Country Studies

I don’t know about anyone else but, for me, a new Country Studies volume is always a welcome sight. These handsome white hardbacks with the really striking black and red cover graphics are easy on the eyes and first-rate mental nourishment for fact seekers everywhere. The latest one, on Colombia, caught my eye and made me dig around a little for some background on the rest.

The Country Studies/Area Handbooks series, to give it a more official ring, has been funded over the years by the Department of the Army and, since FY 2004, the Joint Chiefs of Staff, Strategic Plans and Policy Directorate (J-5 to those in the know). Since 1988, the Federal Research Division of the Library of Congress has prepared these excellent books. I haven’t been able to run down how far back in time the series extends, but it’s been around for more than 30 years – first as Area Handbooks (when the volumes had green covers) and then Country Studies.

Country Studies present “a description and analysis of the historical setting and the social, economic, political, and national security systems and institutions of countries throughout the world.” They originally were intended to focus primarily on lesser-known areas of the world or regions in which U.S. forces might be deployed, so not every nation is included. For more about the series, go here.

Like all of these books, the Colombia volume presents a concise history of the country, followed by sections on geography, population, religions, education, and social movements. Economic structure, transportation and communications, financial regulations and markets, government and politics, the military and national security – you name it, and the subject is covered, and covered well. Of particular interest are a brief section on Illegal Drugs and a historical and political overview of social violence and the development of insurgencies in modern Colombia. I can’t think of a better serious introduction to the problems and prospects of this key Latin American country than this book.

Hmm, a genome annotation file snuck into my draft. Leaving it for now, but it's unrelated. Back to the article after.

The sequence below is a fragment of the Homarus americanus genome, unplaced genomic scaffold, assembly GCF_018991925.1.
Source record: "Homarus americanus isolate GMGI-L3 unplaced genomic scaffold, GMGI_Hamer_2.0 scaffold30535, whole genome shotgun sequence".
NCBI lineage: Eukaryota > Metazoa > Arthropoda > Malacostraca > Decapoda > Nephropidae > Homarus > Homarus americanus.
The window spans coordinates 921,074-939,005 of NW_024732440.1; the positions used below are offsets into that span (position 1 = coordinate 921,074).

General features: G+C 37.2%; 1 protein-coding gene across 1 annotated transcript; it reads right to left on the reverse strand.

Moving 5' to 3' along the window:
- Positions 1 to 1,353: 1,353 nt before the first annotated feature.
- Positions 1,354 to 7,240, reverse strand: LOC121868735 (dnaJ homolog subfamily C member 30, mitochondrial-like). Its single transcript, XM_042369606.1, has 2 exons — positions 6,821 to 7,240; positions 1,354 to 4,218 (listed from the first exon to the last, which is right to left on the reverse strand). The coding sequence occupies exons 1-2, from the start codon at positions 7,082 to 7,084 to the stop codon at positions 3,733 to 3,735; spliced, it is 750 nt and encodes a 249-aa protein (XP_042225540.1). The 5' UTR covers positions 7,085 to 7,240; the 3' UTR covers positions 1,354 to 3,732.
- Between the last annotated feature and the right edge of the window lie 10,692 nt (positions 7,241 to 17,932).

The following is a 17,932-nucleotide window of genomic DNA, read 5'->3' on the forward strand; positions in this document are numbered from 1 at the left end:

Although most of the Country Studies series done in the past 25 years or so are available online only, printed copies of Colombia, North Korea, Iran, and Cuba are still available. You also can find these and other Country Studies in libraries (WorldCat is a good search tool) and via various bricks and mortar and online used book outlets.

7 Responses to Country Studies

  1. Sandra Linscott says:

    I would like to use the ability of thanking you for the professional suggestions I have usually enjoyed going to your site. I am looking forward to the actual commencement of my college research and the overall prep would never have been complete without checking out your blog. If I can be of any help to others, I’d personally be happy to help as a result of what I have learned from here.

  2. Susan Gomez says:

    I heard about this series of books in the year 1998, and since then I must say that the quality is growing up, tracing a bridge between cultures, and offering awesome information about anthropology and indigenous cultures.
    Best regards.
    Susan Gomes (Spain)

  3. Wow says:

    I totally agree zannias vasilis ! Thanks for the article

  4. zannias vasilis says:

    IT IS REALLY THAT THE COLOMBIA IS A KEY LATIN AMERICAN COUNTRY , WITH MANY COMPLICATED PROBLEMS AND FEATURES!VIA THE “COUNTRY STUDIES” WE CAN LEARN MANY THINGS ABOUT ON LESSER-KNOWN AREAS OF THE WORLD!ANOTHER INTEREST POINT IS THE FACT , THAT THE “COUNTRY STUDIES” WAS DEVELOPED BY THE DEPARTMENT OF THE ARMY OF U.S.!
    YHE “COUNTRY STUDIES” SERIES IS REALLY FANTASTIC!

  5. Daniel Cornwall says:

    I really found the Country Study on Iran fascinating. Their power structure is a lot more complicated than the media or politicians give it credit for.

    Keep up the great highlights!

  6. Tara Brazee says:

    Wonderful resource !! Thank you for reminding me of its existence. This blog is becoming one of my best resources!

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